Lindsay Ricks lives in Oakton, Virginia, with her husband, three boys and one girl. When she found out that her second son, William, was diagnosed with Down syndrome and autism, her life changed, for the better. Through raising her son, she has experienced growth outside of her comfort zone, a greater understanding of the Atonement of Jesus Christ and increased love and compassion for others. In this week's episode of All In, Ricks shares what her experience of parenting William has taught her as well as how it has given her increased empathy for others.
Read an excerpt from their conversation below or click here to listen to the whole episode. You can also read a full transcript of the interview here.
Note: This article has been edited for clarity and length.
Morgan Jones: So then for someone, Lindsay, that does have a child with special needs, and let's say there's someone that just had this baby and the baby has special needs and they're dealing with all those emotions that you talked about earlier. What would be your advice to someone in that situation?
Lindsay Ricks: My advice, it's kind of a President Hinckley advice, he says, "Every new convert should have a friend, a calling, and to be nurtured by the good word of God." And I think that everybody that is in this situation, they need a friend. They don't have to be someone with the same special needs or special needs at all. It could be their husband, it could be somebody else, but you need a friend. You need a calling and not necessarily a calling in the ward, which it could be, but a project or something that gets you out of the day-to-day rigors of the stress and the all-consuming issues that you have. It's nice to kind of come up for air and have a productive distraction. And then the nurturing of the good word of God is the most important. My text was the Book of Mormon, and I feel like the Book of Mormon helped me navigate this special needs world more than any other book. And it's because it's brought me closer to Heavenly Father. Everyone's situation is so different, and so you have to get it from the source. You have to get the answers from the source. I think for me, and understanding the Atonement, it's so comforting to know that the Savior has felt what I feel, especially since I don't know anybody else in my situation. But I think the power that comes from knowing that He felt what I feel and He paid for all of that is that He also was healed from it, and so He knows perfectly the steps to take to be able to be healed. So that has kind of created this magnetic force that I feel towards the Savior in wanting to know, "How do I get through this?" "How can I find contentment in the things that have been allotted to me?" Because He knows, and so understanding that has been probably the greatest gift that I've received—is being able to need the Savior more than I ever have before.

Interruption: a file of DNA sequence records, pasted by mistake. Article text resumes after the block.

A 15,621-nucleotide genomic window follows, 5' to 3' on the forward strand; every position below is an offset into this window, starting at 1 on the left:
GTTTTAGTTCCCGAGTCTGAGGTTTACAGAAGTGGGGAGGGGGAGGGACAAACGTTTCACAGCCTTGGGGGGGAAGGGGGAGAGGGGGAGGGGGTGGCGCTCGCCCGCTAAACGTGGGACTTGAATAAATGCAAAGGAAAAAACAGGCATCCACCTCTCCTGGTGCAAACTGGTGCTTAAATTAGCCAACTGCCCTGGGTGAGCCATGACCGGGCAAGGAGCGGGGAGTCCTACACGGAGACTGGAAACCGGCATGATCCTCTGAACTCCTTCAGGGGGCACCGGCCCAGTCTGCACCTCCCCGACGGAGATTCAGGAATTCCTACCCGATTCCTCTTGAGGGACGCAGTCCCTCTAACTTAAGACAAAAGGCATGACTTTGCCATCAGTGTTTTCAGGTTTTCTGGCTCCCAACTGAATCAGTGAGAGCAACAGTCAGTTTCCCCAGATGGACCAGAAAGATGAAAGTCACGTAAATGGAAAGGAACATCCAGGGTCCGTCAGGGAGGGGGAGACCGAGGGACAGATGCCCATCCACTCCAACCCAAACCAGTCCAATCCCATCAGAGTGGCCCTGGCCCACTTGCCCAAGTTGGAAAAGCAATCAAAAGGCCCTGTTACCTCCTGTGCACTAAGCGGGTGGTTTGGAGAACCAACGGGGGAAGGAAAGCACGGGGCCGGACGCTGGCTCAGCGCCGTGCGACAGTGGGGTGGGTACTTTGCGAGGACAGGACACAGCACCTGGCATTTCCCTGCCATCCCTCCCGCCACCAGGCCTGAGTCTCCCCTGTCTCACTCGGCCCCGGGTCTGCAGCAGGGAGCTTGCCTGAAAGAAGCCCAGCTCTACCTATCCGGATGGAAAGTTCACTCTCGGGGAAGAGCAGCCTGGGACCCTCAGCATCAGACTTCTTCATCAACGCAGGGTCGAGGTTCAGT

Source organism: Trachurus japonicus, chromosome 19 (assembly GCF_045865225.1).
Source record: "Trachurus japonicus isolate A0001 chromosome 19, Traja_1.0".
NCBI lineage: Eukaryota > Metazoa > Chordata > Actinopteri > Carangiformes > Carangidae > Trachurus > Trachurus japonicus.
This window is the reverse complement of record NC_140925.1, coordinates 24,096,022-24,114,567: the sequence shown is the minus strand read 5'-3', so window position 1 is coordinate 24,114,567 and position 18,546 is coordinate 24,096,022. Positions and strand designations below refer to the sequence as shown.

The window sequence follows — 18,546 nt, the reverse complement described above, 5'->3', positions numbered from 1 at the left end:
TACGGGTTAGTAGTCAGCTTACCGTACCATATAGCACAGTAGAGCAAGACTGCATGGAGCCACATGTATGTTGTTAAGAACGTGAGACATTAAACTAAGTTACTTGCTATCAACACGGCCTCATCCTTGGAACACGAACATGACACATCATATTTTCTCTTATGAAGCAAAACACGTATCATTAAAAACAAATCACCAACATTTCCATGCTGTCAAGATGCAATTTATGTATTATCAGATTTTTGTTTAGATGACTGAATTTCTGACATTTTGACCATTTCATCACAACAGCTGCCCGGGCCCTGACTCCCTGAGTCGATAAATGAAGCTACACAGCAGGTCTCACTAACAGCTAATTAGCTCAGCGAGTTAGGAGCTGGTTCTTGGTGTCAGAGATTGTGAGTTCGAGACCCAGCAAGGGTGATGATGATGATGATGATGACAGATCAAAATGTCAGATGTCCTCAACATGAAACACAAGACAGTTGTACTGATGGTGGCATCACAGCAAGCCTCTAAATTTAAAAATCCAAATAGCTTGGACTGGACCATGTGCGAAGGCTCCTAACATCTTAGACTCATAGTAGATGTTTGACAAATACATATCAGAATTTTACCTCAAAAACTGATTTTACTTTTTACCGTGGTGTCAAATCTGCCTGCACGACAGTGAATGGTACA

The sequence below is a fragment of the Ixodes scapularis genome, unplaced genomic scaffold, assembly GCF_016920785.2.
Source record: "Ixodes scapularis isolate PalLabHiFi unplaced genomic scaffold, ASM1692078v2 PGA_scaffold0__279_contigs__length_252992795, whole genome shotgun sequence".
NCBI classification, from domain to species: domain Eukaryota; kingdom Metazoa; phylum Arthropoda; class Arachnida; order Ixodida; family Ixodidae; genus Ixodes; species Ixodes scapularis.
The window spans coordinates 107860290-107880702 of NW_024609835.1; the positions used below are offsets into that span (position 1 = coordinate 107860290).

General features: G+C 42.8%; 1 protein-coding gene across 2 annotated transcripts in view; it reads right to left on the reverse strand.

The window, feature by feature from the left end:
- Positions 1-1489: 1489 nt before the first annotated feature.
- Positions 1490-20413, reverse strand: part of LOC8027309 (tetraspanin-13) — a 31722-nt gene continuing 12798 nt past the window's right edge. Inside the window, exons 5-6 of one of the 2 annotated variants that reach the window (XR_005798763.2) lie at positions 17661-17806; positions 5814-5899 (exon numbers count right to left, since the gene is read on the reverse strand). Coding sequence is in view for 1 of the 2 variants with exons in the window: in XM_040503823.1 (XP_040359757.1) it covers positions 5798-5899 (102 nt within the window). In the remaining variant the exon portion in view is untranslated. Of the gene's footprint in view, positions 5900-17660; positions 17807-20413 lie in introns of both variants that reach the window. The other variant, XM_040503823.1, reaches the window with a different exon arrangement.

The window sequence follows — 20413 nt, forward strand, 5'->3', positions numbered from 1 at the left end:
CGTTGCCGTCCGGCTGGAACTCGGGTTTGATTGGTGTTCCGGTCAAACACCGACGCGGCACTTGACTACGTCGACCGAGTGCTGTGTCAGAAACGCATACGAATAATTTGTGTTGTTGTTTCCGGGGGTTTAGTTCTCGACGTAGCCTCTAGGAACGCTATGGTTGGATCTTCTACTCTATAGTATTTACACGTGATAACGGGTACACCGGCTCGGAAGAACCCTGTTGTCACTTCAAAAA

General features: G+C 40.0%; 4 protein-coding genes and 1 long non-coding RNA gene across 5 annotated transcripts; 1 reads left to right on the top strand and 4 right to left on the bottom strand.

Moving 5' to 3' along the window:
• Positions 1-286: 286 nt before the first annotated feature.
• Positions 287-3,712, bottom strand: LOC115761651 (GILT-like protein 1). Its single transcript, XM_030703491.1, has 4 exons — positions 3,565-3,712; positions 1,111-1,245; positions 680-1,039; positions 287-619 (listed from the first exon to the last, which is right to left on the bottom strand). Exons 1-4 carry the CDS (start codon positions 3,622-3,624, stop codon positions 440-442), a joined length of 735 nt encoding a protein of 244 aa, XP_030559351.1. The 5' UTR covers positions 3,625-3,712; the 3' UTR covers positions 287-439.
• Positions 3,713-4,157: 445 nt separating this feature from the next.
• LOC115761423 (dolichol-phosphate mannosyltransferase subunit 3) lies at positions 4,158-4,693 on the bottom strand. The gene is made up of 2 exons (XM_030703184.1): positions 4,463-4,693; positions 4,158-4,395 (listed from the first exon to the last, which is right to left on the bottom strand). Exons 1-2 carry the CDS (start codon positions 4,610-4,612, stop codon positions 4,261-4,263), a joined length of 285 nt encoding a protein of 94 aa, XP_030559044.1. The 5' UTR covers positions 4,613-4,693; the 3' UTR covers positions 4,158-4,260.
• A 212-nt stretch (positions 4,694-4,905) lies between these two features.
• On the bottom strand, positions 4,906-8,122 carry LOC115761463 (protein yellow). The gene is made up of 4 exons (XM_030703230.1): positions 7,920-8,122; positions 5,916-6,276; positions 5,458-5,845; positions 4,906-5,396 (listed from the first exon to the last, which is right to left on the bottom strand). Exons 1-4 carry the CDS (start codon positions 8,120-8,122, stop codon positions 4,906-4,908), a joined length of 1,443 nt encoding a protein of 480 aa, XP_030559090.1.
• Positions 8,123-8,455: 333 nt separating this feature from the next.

Morgan Jones: Lindsay, how has William blessed you and your family? And why do you think that children with special needs are a blessing?
Lindsay Ricks: So, it goes back to what you were talking about in John 9, how the disciples came to Jesus, and they saw this blind man and they said, "Who sinned? This man or his parents?" And Jesus says, "Neither," but the part that I love is, he's blind so that the works of God can be made manifest. So I think, how cool is it that I get to be part of that, in these latter-days, to show the world that there are so many wonderful things about Him.
These issues and struggles that I've had, they've—in a totally roundabout, weird way—have brought me so much more joy because I appreciate so much more. I don't know if that makes sense. But I had this lady—one Saturday, my husband and I, we took our kids to this gym that is specific for kids that have autism. And there's this banner on the side of the wall that says something like, "This is a place where you can have fun and you never have to apologize for being who you are." And there was this mom there with a son who had autism, and I was there with our brand new baby. I mean, she was four months old. And the son came up and just scratched Caroline in her face, and she started crying. And I remember seeing this mother, and she just lost it. She was devastated and she just felt so bad that her son had just done this to Caroline. And I sat there and I just started crying, and I got up and I gave this woman a hug and I said, "I am so glad that your son just scratched my daughter's face because I've been there and I know what you're going through." Like, my capacity to have compassion has increased 100-fold, and so why am I not grateful for the things which the Lord hath allotted me? It's brought me so much more purpose, meaning, and fulfillment and joy in my life.